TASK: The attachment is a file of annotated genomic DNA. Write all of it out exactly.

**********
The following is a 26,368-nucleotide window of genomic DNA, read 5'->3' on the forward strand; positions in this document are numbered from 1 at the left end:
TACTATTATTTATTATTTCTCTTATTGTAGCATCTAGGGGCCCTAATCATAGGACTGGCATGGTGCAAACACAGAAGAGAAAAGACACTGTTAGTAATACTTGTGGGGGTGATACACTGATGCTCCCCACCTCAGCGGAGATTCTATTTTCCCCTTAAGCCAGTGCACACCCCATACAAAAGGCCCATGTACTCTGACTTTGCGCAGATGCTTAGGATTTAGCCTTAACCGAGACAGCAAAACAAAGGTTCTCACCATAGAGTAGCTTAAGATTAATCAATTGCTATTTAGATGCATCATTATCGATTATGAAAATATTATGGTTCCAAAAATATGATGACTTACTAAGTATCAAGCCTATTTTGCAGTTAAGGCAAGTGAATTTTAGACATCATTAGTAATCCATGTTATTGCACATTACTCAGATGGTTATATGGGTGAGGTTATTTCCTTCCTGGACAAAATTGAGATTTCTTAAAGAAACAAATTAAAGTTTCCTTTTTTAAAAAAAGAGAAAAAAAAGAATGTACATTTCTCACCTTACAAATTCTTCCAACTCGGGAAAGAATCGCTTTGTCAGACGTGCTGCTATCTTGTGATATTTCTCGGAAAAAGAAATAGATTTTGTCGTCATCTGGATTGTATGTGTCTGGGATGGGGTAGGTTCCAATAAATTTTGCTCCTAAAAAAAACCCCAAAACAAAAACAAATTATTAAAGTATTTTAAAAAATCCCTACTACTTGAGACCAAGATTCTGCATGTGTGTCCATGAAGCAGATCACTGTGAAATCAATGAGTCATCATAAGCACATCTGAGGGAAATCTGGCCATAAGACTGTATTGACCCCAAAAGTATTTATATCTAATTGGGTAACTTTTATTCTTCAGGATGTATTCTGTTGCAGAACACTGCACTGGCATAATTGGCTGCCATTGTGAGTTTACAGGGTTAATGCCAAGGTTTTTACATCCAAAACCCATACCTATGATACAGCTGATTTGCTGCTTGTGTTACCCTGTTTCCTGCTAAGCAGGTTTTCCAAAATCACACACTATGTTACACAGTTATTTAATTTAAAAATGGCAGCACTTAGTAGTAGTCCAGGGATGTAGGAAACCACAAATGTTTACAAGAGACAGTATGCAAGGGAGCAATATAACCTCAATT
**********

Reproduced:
The following is a 26,368-nucleotide window of genomic DNA, read 5'->3' on the forward strand; positions in this document are numbered from 1 at the left end:
TACTATTATTTATTATTTCTCTTATTGTAGCATCTAGGGGCCCTAATCATAGGACTGGCATGGTGCAAACACAGAAGAGAAAAGACACTGTTAGTAATACTTGTGGGGGTGATACACTGATGCTCCCCACCTCAGCGGAGATTCTATTTTCCCCTTAAGCCAGTGCACACCCCATACAAAAGGCCCATGTACTCTGACTTTGCGCAGATGCTTAGGATTTAGCCTTAACCGAGACAGCAAAACAAAGGTTCTCACCATAGAGTAGCTTAAGATTAATCAATTGCTATTTAGATGCATCATTATCGATTATGAAAATATTATGGTTCCAAAAATATGATGACTTACTAAGTATCAAGCCTATTTTGCAGTTAAGGCAAGTGAATTTTAGACATCATTAGTAATCCATGTTATTGCACATTACTCAGATGGTTATATGGGTGAGGTTATTTCCTTCCTGGACAAAATTGAGATTTCTTAAAGAAACAAATTAAAGTTTCCTTTTTTAAAAAAAGAGAAAAAAAAGAATGTACATTTCTCACCTTACAAATTCTTCCAACTCGGGAAAGAATCGCTTTGTCAGACGTGCTGCTATCTTGTGATATTTCTCGGAAAAAGAAATAGATTTTGTCGTCATCTGGATTGTATGTGTCTGGGATGGGGTAGGTTCCAATAAATTTTGCTCCTAAAAAAAACCCCAAAACAAAAACAAATTATTAAAGTATTTTAAAAAATCCCTACTACTTGAGACCAAGATTCTGCATGTGTGTCCATGAAGCAGATCACTGTGAAATCAATGAGTCATCATAAGCACATCTGAGGGAAATCTGGCCATAAGACTGTATTGACCCCAAAAGTATTTATATCTAATTGGGTAACTTTTATTCTTCAGGATGTATTCTGTTGCAGAACACTGCACTGGCATAATTGGCTGCCATTGTGAGTTTACAGGGTTAATGCCAAGGTTTTTACATCCAAAACCCATACCTATGATACAGCTGATTTGCTGCTTGTGTTACCCTGTTTCCTGCTAAGCAGGTTTTCCAAAATCACACACTATGTTACACAGTTATTTAATTTAAAAATGGCAGCACTTAGTAGTAGTCCAGGGATGTAGGAAACCACAAATGTTTACAAGAGACAGTATGCAAGGGAGCAATATAACCTCAATT